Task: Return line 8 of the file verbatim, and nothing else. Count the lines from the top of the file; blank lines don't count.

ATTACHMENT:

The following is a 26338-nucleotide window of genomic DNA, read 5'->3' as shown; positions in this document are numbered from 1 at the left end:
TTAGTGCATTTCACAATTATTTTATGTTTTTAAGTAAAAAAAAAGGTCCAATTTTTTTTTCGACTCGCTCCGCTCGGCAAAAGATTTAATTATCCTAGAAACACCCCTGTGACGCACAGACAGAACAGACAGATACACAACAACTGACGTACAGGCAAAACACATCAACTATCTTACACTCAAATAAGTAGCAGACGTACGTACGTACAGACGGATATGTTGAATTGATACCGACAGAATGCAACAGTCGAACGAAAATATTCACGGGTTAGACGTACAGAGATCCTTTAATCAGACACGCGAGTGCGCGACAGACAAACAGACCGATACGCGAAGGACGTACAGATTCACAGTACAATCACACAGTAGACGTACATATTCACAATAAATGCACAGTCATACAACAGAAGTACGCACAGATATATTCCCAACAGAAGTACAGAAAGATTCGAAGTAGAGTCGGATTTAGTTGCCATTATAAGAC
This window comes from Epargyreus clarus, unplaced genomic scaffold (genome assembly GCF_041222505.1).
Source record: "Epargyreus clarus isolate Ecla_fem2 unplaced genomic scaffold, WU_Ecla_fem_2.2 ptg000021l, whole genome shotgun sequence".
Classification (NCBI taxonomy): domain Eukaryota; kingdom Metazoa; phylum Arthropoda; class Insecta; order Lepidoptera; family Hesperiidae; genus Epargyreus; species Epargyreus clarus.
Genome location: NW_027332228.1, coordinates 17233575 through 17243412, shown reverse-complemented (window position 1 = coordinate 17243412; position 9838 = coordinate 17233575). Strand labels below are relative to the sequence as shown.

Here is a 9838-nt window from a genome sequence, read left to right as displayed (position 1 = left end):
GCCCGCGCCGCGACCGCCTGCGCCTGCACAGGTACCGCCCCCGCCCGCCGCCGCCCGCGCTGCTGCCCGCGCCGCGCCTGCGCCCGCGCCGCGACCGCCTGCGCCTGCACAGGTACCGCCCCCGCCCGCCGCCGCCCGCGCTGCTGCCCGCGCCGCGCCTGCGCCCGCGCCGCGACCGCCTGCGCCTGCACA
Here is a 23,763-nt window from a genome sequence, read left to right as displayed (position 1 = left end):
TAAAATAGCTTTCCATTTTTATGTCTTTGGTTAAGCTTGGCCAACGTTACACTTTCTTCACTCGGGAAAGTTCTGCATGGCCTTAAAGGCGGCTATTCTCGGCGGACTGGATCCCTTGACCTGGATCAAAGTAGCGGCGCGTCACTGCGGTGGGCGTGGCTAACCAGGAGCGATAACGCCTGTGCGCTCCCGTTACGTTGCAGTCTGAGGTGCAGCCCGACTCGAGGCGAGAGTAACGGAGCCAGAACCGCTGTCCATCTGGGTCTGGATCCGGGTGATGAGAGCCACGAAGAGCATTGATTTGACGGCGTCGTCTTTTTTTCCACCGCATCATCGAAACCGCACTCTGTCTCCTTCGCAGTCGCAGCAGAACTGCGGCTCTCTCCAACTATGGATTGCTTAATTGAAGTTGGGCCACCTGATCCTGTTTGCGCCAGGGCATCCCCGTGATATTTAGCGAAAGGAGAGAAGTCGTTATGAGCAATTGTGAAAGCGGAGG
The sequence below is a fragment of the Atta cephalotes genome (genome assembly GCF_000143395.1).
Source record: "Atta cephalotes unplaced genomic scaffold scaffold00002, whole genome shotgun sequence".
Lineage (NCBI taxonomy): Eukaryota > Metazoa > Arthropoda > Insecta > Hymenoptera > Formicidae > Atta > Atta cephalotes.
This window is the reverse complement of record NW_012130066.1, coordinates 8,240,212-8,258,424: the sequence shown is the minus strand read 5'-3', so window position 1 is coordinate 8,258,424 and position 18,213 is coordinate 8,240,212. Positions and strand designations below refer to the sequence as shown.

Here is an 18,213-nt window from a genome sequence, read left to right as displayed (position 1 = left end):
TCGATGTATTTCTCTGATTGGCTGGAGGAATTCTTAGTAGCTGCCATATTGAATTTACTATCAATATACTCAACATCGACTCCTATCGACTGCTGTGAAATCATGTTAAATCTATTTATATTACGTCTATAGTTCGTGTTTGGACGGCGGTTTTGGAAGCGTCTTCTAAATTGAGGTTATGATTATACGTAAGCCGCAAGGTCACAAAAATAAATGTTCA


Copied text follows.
GCCCGCGCCGCGACCGCCTGCGCCTGCACAGGTACCGCCCCCGCCCGCCGCCGCCCGCGCTGCTGCCCGCGCCGCGCCTGCGCCCGCGCCGCGACCGCCTGCGCCTGCACAGGTACCGCCCCCGCCCGCCGCCGCCCGCGCTGCTGCCCGCGCCGCGCCTGCGCCCGCGCCGCGACCGCCTGCGCCTGCACA